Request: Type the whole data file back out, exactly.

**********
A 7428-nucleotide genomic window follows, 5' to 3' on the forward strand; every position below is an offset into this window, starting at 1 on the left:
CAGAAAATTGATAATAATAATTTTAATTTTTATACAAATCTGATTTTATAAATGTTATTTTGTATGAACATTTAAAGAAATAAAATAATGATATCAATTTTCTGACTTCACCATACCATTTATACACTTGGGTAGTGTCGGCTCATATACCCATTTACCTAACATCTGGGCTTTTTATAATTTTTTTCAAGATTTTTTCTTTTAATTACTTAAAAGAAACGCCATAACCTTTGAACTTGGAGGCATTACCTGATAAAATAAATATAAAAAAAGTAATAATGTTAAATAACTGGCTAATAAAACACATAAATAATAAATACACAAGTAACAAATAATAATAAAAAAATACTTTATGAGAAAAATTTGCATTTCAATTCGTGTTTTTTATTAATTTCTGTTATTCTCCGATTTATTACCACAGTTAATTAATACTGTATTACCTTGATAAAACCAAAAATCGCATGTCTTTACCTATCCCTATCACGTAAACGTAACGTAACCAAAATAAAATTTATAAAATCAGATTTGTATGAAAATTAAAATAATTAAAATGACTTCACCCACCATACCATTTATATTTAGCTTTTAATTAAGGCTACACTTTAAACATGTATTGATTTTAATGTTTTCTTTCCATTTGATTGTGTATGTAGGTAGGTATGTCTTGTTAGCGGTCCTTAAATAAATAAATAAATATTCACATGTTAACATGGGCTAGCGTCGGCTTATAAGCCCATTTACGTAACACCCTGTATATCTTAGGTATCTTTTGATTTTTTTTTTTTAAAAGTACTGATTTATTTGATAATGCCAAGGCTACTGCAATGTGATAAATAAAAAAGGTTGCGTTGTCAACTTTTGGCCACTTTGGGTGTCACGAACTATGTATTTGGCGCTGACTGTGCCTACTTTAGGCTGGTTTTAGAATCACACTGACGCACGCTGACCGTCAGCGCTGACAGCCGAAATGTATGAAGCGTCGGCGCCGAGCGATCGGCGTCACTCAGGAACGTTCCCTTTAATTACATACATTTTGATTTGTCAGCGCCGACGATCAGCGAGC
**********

A 7428-nucleotide genomic window follows, 5' to 3' on the forward strand; every position below is an offset into this window, starting at 1 on the left:
CAGAAAATTGATAATAATAATTTTAATTTTTATACAAATCTGATTTTATAAATGTTATTTTGTATGAACATTTAAAGAAATAAAATAATGATATCAATTTTCTGACTTCACCATACCATTTATACACTTGGGTAGTGTCGGCTCATATACCCATTTACCTAACATCTGGGCTTTTTATAATTTTTTTCAAGATTTTTTCTTTTAATTACTTAAAAGAAACGCCATAACCTTTGAACTTGGAGGCATTACCTGATAAAATAAATATAAAAAAAGTAATAATGTTAAATAACTGGCTAATAAAACACATAAATAATAAATACACAAGTAACAAATAATAATAAAAAAATACTTTATGAGAAAAATTTGCATTTCAATTCGTGTTTTTTATTAATTTCTGTTATTCTCCGATTTATTACCACAGTTAATTAATACTGTATTACCTTGATAAAACCAAAAATCGCATGTCTTTACCTATCCCTATCACGTAAACGTAACGTAACCAAAATAAAATTTATAAAATCAGATTTGTATGAAAATTAAAATAATTAAAATGACTTCACCCACCATACCATTTATATTTAGCTTTTAATTAAGGCTACACTTTAAACATGTATTGATTTTAATGTTTTCTTTCCATTTGATTGTGTATGTAGGTAGGTATGTCTTGTTAGCGGTCCTTAAATAAATAAATAAATATTCACATGTTAACATGGGCTAGCGTCGGCTTATAAGCCCATTTACGTAACACCCTGTATATCTTAGGTATCTTTTGATTTTTTTTTTTTAAAAGTACTGATTTATTTGATAATGCCAAGGCTACTGCAATGTGATAAATAAAAAAGGTTGCGTTGTCAACTTTTGGCCACTTTGGGTGTCACGAACTATGTATTTGGCGCTGACTGTGCCTACTTTAGGCTGGTTTTAGAATCACACTGACGCACGCTGACCGTCAGCGCTGACAGCCGAAATGTATGAAGCGTCGGCGCCGAGCGATCGGCGTCACTCAGGAACGTTCCCTTTAATTACATACATTTTGATTTGTCAGCGCCGACGATCAGCGAGC